Real Health

“Jesus answered them, “It is not the healthy who need a doctor, but the sick.  I have not come to call the righteous, but sinners to repentance.””  Luke 5:31-32

Miroslav Volf, in his book Free of Charge (Zondervan, Grand Rapids, Michigan, 2005) writes about grace and forgiveness.  In a powerful chapter asking the question “How shall we forgive?”  Volf presents a moving description of just what real humanity is all about.  The Lord Jesus Christ revealed to us a genuine humanity in His Incarnation.  He became fully human while remaining fully God.  He then went willingly to the cross in order to die for us.  As Volf writes,

“Christ died to remove the stain of sin that sticks to me as long as I live.  Christ died in my place.  I don’t need to die to be freed from sin.  And because Christ died, I also don’t need to die when I forgive, when I unbind a sinful deed from the person who committed it against me.  Indeed, it would be preposterous for me to think that I could ever do such a thing — die as a substitute for my neighbours sin.  When Christ died, we all died in Him.  But my death is only my own, it can never be another’s.  In regard to the sin of another, as in regard to my own sin, Christ does everything alone.  When I forgive an offense directed against me, I don’t die, and therefore I don’t forgive exactly as God does.”

As Volf goes on he explores our calling to be fully human, even as he demonstrated that we are unable to be so.  We are sinners in need of the forgiveness which Christ gives us through the Cross.  His gracious gift to us leads to forgiveness and freedom from sin.  Volf had earlier described the way in which his own parents had lived out the reality of a costly forgiveness when they forgave those whose inattention had led to the death of their son Daniel.  Our forgiveness cost God the death of His only begotten Son.

When Jesus calls Matthew to become a disciple he opens Himself up to the Pharisees who in their self righteousness thought that a Tax Collector could never be a saved person.  In this attitude these Pharisees were demonstration their own inhumanity.  How often do we demonstrate the same thing when we look upon others, whether it is a person who has wronged us, or a certain group or nationality, or even someone who has behaved in a way that can only be defined as reprehensible by any standard we could ever apply.  Such people are defined, by us, as outside of salvation.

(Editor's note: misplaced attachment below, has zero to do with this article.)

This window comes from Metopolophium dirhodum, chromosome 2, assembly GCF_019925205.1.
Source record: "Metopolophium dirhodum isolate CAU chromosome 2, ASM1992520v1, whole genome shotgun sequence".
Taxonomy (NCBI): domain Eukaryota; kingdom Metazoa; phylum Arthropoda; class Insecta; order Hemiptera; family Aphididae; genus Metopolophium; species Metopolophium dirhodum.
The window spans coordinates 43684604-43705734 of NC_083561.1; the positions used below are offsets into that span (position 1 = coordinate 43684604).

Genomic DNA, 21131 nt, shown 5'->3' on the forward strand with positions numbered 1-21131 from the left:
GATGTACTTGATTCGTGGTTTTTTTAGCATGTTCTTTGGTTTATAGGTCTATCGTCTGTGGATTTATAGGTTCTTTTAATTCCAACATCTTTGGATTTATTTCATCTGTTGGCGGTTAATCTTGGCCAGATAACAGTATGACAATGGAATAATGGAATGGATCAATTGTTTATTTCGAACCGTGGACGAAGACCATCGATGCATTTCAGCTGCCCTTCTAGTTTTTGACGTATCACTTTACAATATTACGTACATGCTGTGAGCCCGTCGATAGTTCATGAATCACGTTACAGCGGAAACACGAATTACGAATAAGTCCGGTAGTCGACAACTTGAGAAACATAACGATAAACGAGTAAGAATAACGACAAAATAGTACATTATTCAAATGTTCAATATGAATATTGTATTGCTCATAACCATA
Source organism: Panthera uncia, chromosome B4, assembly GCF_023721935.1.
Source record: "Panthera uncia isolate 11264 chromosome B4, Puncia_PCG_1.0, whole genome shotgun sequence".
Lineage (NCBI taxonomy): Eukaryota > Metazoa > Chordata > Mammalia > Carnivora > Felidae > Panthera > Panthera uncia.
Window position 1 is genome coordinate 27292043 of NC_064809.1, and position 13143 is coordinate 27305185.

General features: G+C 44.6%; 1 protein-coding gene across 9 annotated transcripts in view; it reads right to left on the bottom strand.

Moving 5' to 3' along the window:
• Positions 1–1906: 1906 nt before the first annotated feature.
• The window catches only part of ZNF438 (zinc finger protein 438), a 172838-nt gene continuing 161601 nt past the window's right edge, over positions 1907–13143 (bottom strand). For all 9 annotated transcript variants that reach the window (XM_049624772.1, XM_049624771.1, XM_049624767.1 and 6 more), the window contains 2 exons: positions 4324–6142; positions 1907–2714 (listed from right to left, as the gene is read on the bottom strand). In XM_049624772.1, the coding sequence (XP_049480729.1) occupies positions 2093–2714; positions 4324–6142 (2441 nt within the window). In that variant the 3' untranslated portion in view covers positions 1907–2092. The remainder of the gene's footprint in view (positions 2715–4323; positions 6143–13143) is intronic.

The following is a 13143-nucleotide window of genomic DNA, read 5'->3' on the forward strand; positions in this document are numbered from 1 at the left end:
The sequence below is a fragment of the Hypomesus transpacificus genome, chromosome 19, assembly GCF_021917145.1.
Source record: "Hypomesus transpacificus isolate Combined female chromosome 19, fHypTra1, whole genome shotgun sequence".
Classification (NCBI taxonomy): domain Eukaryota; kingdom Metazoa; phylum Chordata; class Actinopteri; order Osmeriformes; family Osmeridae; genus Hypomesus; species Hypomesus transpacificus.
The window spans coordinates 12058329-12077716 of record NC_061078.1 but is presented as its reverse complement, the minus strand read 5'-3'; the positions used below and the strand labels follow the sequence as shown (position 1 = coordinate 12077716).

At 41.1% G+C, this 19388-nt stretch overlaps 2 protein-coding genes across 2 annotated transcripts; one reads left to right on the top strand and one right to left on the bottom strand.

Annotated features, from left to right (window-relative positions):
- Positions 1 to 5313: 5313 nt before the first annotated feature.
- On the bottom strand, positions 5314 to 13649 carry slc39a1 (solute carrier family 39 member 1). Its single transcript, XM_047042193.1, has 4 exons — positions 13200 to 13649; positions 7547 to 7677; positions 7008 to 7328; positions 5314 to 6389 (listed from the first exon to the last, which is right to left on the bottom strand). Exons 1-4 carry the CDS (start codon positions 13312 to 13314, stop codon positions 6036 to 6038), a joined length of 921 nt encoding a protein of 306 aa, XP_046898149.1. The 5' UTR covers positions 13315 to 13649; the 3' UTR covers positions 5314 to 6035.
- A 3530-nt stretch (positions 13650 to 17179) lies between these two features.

These are the very people however who Jesus went to the cross for.  All they need do is hear His invitation to come to Him, just as Matthew did.  They are to come in repentance and they will receive forgiveness from Him.

What a precious, forgiving grace He purchased for us on the cross.  The question is will you repent and believe in Him so that you might be forgiven and made to be fully human?




An Invitation

“But thanks be to God, who always leads us in triumphal procession in Christ and through us spreads everywhere the fragrance of the knowledge of Him.  For we are to God the aroma of Christ among those who are being saved and those who are perishing.  To the one we are the smell of death; to the other, the fragrance of life.  And who is equal to such a task?”

                                                                                                                                                2 Corinthians 2:14-16

Every Wednesday evening between the beginning of September and the end of June a group of us gather at First Baptist Church Brampton for a Bible Study.  It is such a joyful and wonderful thing to share together with a smaller group of Christian brothers and sisters a time of fellowship and prayer, while we look more deeply into the message of the Scriptures.  In the past few months we have been exploring the book of Psalms.  In this book we encounter the call of God that we might come to Him for refuge.  Refuge is found in faith and in prayer.  It is also found in our trusting in God’s Messiah the Lord Jesus Christ.